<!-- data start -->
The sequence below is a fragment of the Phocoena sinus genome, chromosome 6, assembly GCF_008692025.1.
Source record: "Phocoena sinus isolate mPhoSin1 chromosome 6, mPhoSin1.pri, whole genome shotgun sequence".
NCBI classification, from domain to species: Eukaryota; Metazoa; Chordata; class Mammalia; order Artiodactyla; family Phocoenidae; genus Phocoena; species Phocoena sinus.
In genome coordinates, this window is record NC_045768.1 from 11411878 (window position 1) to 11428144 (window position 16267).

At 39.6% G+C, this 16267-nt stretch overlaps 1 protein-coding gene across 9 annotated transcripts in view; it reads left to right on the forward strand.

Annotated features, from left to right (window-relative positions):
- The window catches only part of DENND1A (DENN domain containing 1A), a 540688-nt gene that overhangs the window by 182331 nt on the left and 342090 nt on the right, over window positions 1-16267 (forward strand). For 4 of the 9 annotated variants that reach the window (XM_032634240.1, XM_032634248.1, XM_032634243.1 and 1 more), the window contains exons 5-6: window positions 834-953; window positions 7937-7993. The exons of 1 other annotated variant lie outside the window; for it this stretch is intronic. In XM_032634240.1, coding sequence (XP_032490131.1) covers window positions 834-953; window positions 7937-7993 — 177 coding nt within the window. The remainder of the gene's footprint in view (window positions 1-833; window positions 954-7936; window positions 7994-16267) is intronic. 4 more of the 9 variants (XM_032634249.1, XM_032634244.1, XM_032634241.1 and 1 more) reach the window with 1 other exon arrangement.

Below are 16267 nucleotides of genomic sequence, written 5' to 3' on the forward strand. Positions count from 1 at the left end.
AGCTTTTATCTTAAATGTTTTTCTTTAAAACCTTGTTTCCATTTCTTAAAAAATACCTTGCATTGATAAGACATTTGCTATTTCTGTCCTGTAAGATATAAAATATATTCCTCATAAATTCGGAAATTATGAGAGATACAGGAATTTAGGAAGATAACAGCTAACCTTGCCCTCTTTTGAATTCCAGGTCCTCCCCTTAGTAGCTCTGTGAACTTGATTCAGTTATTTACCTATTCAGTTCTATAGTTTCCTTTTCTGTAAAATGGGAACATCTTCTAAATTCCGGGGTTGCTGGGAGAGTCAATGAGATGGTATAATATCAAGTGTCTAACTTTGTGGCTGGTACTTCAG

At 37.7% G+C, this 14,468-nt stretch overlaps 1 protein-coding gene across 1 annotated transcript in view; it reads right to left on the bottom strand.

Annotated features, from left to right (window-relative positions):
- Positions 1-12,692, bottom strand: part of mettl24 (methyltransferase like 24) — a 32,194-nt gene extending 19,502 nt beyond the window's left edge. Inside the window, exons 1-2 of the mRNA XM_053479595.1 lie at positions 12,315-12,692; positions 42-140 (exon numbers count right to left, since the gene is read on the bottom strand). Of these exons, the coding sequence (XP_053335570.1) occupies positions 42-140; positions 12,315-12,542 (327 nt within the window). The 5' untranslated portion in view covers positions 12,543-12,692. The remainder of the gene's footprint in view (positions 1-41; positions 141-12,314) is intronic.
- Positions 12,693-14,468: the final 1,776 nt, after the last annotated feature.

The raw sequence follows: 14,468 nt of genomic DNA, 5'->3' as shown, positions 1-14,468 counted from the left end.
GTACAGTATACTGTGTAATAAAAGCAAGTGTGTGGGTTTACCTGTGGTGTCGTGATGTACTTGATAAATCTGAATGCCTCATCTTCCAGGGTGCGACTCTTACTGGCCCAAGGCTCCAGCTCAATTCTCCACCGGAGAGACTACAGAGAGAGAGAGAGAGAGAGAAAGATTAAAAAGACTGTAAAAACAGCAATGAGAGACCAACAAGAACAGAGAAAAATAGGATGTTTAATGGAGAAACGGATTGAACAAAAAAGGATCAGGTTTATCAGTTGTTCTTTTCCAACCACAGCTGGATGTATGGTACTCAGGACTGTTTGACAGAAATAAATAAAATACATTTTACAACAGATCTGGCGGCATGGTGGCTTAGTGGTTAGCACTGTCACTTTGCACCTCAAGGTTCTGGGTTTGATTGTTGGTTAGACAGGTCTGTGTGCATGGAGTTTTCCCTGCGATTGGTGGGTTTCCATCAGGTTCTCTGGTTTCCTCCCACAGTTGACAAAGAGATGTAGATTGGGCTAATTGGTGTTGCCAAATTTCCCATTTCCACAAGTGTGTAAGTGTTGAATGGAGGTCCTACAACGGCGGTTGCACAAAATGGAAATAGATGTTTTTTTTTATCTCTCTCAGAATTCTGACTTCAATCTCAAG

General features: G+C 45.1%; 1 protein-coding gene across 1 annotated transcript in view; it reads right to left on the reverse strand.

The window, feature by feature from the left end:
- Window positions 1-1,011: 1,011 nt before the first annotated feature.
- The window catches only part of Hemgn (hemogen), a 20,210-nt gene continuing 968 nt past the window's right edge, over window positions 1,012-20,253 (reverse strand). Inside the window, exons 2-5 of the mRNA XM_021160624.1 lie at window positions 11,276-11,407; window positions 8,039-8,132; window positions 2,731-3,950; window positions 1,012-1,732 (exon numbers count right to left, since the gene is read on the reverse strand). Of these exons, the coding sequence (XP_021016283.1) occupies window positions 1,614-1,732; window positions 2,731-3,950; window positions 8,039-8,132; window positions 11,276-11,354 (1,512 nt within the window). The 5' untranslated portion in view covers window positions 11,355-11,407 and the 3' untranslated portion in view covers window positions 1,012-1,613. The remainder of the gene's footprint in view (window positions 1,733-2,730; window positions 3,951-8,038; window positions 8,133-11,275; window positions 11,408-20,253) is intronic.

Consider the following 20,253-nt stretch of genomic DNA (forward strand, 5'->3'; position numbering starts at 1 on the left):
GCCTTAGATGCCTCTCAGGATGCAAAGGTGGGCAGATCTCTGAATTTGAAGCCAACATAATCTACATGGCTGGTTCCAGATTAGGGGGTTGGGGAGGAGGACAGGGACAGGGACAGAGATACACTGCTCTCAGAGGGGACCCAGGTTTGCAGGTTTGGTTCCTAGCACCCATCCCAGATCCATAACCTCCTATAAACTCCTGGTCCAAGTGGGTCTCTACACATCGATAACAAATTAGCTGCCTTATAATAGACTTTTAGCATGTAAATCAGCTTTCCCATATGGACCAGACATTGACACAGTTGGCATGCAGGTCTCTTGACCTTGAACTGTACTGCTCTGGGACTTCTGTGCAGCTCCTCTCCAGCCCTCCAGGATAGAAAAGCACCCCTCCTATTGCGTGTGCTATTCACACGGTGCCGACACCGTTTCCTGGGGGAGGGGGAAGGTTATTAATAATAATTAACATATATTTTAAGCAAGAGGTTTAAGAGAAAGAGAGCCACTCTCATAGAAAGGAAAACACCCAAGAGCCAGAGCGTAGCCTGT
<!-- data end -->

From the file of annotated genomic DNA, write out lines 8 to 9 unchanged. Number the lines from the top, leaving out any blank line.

Below are 16267 nucleotides of genomic sequence, written 5' to 3' on the forward strand. Positions count from 1 at the left end.
AGCTTTTATCTTAAATGTTTTTCTTTAAAACCTTGTTTCCATTTCTTAAAAAATACCTTGCATTGATAAGACATTTGCTATTTCTGTCCTGTAAGATATAAAATATATTCCTCATAAATTCGGAAATTATGAGAGATACAGGAATTTAGGAAGATAACAGCTAACCTTGCCCTCTTTTGAATTCCAGGTCCTCCCCTTAGTAGCTCTGTGAACTTGATTCAGTTATTTACCTATTCAGTTCTATAGTTTCCTTTTCTGTAAAATGGGAACATCTTCTAAATTCCGGGGTTGCTGGGAGAGTCAATGAGATGGTATAATATCAAGTGTCTAACTTTGTGGCTGGTACTTCAG